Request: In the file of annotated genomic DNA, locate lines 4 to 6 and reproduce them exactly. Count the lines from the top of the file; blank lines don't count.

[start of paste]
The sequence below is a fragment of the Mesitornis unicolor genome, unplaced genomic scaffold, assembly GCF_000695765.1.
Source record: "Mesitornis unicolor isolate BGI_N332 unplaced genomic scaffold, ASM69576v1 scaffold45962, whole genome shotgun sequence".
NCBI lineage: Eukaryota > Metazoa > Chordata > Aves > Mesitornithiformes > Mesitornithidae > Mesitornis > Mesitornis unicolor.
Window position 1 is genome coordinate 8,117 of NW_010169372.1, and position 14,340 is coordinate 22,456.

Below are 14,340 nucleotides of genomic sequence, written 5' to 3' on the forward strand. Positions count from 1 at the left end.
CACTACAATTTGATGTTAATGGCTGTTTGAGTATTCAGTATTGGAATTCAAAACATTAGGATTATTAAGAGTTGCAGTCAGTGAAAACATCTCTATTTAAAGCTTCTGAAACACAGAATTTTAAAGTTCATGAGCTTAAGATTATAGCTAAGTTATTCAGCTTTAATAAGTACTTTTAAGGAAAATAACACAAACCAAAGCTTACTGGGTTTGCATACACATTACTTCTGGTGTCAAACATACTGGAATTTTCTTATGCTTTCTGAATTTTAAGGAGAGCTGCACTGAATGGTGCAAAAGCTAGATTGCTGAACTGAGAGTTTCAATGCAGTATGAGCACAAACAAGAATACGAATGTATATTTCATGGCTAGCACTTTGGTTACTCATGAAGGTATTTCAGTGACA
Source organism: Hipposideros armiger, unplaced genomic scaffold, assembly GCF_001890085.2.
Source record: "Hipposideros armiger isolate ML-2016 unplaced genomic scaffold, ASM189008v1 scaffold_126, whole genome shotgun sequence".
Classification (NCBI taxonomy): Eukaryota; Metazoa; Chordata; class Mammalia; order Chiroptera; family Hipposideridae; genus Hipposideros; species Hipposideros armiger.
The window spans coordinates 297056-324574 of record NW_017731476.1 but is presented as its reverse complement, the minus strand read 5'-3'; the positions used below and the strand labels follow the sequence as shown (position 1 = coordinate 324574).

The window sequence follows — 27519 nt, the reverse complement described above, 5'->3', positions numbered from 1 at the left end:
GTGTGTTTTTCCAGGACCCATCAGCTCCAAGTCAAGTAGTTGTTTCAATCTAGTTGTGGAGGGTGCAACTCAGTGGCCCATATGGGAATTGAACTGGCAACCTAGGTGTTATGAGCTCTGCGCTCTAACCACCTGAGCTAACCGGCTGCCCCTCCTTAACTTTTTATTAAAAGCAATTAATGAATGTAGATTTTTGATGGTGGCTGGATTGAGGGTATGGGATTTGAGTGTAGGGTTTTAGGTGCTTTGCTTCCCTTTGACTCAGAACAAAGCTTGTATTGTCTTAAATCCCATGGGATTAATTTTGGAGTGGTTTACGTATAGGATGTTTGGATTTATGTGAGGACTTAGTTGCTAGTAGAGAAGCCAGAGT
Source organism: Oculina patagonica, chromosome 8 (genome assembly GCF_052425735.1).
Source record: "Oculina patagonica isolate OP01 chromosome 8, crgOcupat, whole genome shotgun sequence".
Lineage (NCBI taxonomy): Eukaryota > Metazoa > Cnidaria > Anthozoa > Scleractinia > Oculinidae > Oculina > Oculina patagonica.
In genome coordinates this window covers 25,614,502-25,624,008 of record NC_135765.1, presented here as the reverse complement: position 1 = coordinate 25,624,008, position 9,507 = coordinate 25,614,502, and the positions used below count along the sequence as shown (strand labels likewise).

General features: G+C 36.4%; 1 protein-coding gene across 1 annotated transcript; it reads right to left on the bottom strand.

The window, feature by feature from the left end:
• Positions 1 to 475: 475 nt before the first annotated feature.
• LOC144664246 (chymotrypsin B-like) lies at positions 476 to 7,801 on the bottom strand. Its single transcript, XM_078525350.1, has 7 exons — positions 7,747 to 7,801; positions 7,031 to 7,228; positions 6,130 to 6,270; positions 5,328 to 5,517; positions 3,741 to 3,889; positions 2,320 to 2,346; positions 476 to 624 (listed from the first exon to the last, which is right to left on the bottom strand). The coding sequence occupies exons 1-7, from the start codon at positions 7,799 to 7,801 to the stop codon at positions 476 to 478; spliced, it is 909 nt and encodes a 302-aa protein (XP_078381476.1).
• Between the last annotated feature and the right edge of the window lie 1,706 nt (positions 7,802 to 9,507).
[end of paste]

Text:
Window position 1 is genome coordinate 8,117 of NW_010169372.1, and position 14,340 is coordinate 22,456.

Below are 14,340 nucleotides of genomic sequence, written 5' to 3' on the forward strand. Positions count from 1 at the left end.
CACTACAATTTGATGTTAATGGCTGTTTGAGTATTCAGTATTGGAATTCAAAACATTAGGATTATTAAGAGTTGCAGTCAGTGAAAACATCTCTATTTAAAGCTTCTGAAACACAGAATTTTAAAGTTCATGAGCTTAAGATTATAGCTAAGTTATTCAGCTTTAATAAGTACTTTTAAGGAAAATAACACAAACCAAAGCTTACTGGGTTTGCATACACATTACTTCTGGTGTCAAACATACTGGAATTTTCTTATGCTTTCTGAATTTTAAGGAGAGCTGCACTGAATGGTGCAAAAGCTAGATTGCTGAACTGAGAGTTTCAATGCAGTATGAGCACAAACAAGAATACGAATGTATATTTCATGGCTAGCACTTTGGTTACTCATGAAGGTATTTCAGTGACA